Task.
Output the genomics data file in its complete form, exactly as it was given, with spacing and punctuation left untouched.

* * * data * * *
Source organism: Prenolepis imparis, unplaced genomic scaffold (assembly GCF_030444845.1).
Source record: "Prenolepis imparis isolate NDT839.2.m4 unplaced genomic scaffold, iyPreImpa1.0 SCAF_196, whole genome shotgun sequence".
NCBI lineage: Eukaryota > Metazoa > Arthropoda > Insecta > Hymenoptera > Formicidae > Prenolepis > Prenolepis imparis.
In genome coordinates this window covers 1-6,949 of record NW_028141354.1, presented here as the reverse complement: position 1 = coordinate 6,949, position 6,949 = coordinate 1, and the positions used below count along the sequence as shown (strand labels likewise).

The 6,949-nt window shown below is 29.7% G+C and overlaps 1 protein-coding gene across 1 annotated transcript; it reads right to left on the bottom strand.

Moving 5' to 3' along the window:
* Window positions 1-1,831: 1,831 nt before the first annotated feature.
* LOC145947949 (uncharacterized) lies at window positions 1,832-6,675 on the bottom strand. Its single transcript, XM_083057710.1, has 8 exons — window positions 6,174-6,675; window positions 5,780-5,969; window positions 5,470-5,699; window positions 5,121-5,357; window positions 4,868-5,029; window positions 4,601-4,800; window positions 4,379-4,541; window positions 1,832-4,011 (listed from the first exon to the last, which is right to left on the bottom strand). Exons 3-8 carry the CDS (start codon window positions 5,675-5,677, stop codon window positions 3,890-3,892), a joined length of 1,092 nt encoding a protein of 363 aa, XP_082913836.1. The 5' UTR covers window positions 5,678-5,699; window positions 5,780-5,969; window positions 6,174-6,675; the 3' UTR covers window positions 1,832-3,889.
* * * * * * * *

Source organism: Prenolepis imparis, unplaced genomic scaffold (assembly GCF_030444845.1).
Source record: "Prenolepis imparis isolate NDT839.2.m4 unplaced genomic scaffold, iyPreImpa1.0 SCAF_196, whole genome shotgun sequence".
NCBI lineage: Eukaryota > Metazoa > Arthropoda > Insecta > Hymenoptera > Formicidae > Prenolepis > Prenolepis imparis.
In genome coordinates this window covers 1-6,949 of record NW_028141354.1, presented here as the reverse complement: position 1 = coordinate 6,949, position 6,949 = coordinate 1, and the positions used below count along the sequence as shown (strand labels likewise).

The 6,949-nt window shown below is 29.7% G+C and overlaps 1 protein-coding gene across 1 annotated transcript; it reads right to left on the bottom strand.

Moving 5' to 3' along the window:
* Window positions 1-1,831: 1,831 nt before the first annotated feature.
* LOC145947949 (uncharacterized) lies at window positions 1,832-6,675 on the bottom strand. Its single transcript, XM_083057710.1, has 8 exons — window positions 6,174-6,675; window positions 5,780-5,969; window positions 5,470-5,699; window positions 5,121-5,357; window positions 4,868-5,029; window positions 4,601-4,800; window positions 4,379-4,541; window positions 1,832-4,011 (listed from the first exon to the last, which is right to left on the bottom strand). Exons 3-8 carry the CDS (start codon window positions 5,675-5,677, stop codon window positions 3,890-3,892), a joined length of 1,092 nt encoding a protein of 363 aa, XP_082913836.1. The 5' UTR covers window positions 5,678-5,699; window positions 5,780-5,969; window positions 6,174-6,675; the 3' UTR covers window positions 1,832-3,889.